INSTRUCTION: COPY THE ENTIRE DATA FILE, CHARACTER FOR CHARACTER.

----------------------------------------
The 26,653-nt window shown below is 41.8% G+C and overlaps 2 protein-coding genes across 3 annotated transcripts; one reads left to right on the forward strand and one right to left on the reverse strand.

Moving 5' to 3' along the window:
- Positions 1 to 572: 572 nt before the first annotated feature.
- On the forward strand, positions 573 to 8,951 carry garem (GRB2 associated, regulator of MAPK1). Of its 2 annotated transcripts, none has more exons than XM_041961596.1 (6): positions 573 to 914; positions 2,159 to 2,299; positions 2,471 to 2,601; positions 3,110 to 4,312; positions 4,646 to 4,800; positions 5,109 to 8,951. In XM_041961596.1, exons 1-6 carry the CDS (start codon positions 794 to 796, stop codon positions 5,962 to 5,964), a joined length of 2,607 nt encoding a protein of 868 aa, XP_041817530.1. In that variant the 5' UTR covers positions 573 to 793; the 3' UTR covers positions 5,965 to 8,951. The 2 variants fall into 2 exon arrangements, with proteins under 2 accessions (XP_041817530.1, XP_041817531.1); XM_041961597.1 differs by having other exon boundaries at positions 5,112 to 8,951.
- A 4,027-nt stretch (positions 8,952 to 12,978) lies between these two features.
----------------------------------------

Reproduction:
The 26,653-nt window shown below is 41.8% G+C and overlaps 2 protein-coding genes across 3 annotated transcripts; one reads left to right on the forward strand and one right to left on the reverse strand.

Moving 5' to 3' along the window:
- Positions 1 to 572: 572 nt before the first annotated feature.
- On the forward strand, positions 573 to 8,951 carry garem (GRB2 associated, regulator of MAPK1). Of its 2 annotated transcripts, none has more exons than XM_041961596.1 (6): positions 573 to 914; positions 2,159 to 2,299; positions 2,471 to 2,601; positions 3,110 to 4,312; positions 4,646 to 4,800; positions 5,109 to 8,951. In XM_041961596.1, exons 1-6 carry the CDS (start codon positions 794 to 796, stop codon positions 5,962 to 5,964), a joined length of 2,607 nt encoding a protein of 868 aa, XP_041817530.1. In that variant the 5' UTR covers positions 573 to 793; the 3' UTR covers positions 5,965 to 8,951. The 2 variants fall into 2 exon arrangements, with proteins under 2 accessions (XP_041817530.1, XP_041817531.1); XM_041961597.1 differs by having other exon boundaries at positions 5,112 to 8,951.
- A 4,027-nt stretch (positions 8,952 to 12,978) lies between these two features.